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9 Steps for Planting Trees That Thrive

Written by: Fred Hoppe, Board Certified Master Arborist WI-0556B, Certified Tree Care Safety Professional 00036, and ISA Qualified Tree Risk Assessor


Tree selection and planting is one of the many services we offer at Hoppe Tree Service

(HTS). In today's environment it is more important than ever to plant more trees.

Southeastern Wisconsin is in the middle of the emerald ash borer crisis and unfortunately facing the elimination of an incredible amount of trees. As those trees are lost, so are all the ecological and social benefits that large trees provide. Tree replacement is always in the conversation between our arborists and our clients when a tree has to be removed.

One of the most important times of a tree's life is at planting. In order for those trees to survive, thrive, and provide the benefits that we expect, planting has to be done right. The certified arborists at HTS know how to plant trees the correct way.


Watch our webinar to learn about picking and planting the right tree.

Proper planting starts with proper tree selection and placement. Matching the right tree to the site both benefits the tree and the property owner. Selecting a tree that is wrong for the site sets up the tree for increased maintenance, costs, and potential failure. Points to think about when selecting a tree include:


  • Function - shade, screening, and aesthetics

  • Form and size - Low and spreading for use under utility wires, narrow and columnar for screening between structures, large and vase-like to create shade for patios and sitting areas

  • Site considerations - soil conditions, sun exposure, drainage, hardiness, insect and disease susceptibility



Once the important step of selecting the right tree for the right space is completed, it is time for the actual planting. The best time of the year to plant depends primarily on how the tree is packaged. Most common types of packaging we see in our area are balled and burlapped or container-grown. Healthy balled and burlapped and container trees can be planted throughout the growing season. Bare-root planted trees are best installed in early spring before bud break or in fall after leaf drop.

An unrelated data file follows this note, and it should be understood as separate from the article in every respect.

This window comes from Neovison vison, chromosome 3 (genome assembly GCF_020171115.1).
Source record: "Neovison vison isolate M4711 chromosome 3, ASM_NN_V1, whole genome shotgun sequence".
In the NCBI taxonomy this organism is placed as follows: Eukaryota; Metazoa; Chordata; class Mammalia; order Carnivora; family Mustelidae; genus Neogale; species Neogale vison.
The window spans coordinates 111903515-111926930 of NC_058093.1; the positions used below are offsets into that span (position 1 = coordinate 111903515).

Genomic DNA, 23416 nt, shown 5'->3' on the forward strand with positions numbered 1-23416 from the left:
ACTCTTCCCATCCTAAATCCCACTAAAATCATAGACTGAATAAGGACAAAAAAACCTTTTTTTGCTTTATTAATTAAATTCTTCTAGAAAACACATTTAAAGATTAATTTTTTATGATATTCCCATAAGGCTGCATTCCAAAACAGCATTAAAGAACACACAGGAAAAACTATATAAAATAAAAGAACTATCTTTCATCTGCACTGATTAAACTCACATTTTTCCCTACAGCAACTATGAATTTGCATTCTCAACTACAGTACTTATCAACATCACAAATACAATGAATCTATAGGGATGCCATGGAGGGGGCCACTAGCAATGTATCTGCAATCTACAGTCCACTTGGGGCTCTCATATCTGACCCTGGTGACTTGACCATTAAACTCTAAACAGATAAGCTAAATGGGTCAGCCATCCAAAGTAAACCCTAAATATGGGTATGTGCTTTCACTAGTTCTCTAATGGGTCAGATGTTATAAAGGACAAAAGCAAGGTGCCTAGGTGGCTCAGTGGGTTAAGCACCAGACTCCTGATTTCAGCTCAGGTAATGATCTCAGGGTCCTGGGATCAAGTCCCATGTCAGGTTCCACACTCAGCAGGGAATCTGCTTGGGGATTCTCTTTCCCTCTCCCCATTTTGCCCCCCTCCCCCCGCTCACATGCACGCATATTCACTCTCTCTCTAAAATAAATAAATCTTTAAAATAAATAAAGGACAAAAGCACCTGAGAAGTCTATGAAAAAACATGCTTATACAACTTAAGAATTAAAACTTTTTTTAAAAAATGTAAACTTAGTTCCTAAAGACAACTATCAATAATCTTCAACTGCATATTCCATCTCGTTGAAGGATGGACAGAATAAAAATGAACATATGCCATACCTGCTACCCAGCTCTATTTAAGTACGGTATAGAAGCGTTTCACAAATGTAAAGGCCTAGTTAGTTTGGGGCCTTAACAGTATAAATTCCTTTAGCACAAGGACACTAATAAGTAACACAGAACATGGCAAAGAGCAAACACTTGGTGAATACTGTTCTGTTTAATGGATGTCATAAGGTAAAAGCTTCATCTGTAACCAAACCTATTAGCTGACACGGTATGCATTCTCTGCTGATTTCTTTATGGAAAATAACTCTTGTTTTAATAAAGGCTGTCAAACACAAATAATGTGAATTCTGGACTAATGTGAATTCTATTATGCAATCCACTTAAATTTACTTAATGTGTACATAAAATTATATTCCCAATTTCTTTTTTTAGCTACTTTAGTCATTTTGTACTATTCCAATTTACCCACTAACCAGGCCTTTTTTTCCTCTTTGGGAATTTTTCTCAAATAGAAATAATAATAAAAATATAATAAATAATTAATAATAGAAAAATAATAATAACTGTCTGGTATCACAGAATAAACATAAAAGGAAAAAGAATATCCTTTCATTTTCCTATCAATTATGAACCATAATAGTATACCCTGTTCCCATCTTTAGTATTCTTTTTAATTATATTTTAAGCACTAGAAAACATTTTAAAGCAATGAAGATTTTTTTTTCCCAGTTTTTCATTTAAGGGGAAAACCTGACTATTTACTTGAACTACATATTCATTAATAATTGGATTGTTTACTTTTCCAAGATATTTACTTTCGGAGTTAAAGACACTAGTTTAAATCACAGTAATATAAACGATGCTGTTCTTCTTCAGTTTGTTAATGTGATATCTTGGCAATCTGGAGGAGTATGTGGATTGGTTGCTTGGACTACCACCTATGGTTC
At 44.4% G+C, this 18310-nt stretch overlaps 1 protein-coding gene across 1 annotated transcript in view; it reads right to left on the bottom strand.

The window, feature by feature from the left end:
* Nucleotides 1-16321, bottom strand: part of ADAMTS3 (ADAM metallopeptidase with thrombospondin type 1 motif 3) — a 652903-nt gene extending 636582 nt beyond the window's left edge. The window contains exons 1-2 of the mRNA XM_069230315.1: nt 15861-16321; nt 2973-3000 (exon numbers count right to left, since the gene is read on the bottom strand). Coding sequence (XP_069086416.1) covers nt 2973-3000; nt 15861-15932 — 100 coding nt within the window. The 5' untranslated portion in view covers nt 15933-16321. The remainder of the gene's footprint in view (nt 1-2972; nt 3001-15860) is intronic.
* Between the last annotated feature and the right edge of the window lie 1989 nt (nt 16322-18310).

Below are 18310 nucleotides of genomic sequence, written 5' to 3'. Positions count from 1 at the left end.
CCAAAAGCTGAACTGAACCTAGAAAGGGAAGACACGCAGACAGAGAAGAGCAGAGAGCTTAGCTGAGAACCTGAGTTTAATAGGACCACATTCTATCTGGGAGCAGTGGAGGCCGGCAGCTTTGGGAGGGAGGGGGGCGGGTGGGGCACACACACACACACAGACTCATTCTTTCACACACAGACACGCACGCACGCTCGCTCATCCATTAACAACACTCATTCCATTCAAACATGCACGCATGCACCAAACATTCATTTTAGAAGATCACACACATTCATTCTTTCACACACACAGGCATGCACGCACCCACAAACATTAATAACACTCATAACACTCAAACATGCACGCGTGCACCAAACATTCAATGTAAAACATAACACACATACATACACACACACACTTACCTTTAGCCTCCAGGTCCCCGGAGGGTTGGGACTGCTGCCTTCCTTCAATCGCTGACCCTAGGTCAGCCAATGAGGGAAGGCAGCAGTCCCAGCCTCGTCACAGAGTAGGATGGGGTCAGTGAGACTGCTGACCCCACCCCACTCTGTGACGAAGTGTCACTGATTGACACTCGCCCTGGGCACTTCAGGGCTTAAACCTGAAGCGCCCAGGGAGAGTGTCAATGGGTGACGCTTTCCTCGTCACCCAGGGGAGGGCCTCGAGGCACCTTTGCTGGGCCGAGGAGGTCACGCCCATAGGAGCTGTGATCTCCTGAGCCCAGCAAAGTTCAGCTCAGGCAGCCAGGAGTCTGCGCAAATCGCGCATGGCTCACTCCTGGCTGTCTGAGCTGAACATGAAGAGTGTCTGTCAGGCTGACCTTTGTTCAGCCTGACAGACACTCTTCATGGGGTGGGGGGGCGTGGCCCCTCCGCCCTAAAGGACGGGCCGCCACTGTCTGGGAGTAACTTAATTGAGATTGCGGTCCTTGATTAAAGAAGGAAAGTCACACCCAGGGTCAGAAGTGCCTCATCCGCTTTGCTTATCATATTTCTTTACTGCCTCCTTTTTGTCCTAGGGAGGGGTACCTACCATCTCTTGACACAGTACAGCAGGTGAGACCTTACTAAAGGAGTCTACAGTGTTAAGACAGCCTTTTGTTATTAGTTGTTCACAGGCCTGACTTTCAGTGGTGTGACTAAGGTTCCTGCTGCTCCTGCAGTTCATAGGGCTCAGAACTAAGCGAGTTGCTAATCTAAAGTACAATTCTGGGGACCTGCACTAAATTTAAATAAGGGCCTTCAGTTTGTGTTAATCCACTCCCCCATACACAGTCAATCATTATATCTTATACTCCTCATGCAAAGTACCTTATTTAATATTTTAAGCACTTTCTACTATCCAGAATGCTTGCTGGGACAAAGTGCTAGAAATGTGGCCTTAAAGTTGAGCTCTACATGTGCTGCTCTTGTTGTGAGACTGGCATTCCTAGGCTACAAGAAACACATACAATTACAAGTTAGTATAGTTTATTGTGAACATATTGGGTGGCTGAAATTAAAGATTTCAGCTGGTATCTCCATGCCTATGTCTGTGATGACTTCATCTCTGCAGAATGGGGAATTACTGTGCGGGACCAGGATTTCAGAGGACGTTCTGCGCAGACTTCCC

There are nine simple steps to follow when planting your new tree. If these steps are followed correctly, your tree will be well on its way to getting established and thriving.

  1. Find the root flare: This is where the trunk expands at the base of the tree. If the flare is not visible, soil will have to be removed until it is visible.

  2. Excavate a hole wider than deep: The hole should be at least 1.5X to 2X the diameter of the root ball. Loose aerated soil provides an easy pathway for roots to get established.

  3. Remove burlap/container and cut away the wire basket: If the wire basket cannot be completely removed, cut away as much as possible. Cut any visible circling roots.

  4. Place tree in hole at proper height: 1 to 3 inches above grade depending on site conditions.

  5. Straighten the tree in the planting hole: Make sure to view the tree from all major vantage points.

  6. Backfill the planting hole: Firmly enough to keep the tree straight, but not so firm it restricts root pathways.

  7. Provide a support system: Only install stakes and ties if needed. Make sure ties will not potentially damage the trunk or branches.

  8. Mulch base of tree: Add 2 to 3 inches of bark mulch to insulate the top of the root ball and retain moisture.

  9. Proper after care: Irrigate properly based on site conditions and species. Perform ongoing structural pruning and removal of dead and rubbing branches.

Following these simple steps while you plant your new tree or making sure your contractor follows these steps will get your tree on the fast track to getting established and contributing to the landscape and providing the benefits that you expect. If you have questions or would like to talk with a certified arborist about trees in your landscape, please feel free to contact us at 414-257-2111 or info@hoppetreeservice.com.


Source: www.treesaregood.org, a division of the International Society of Arboriculture.

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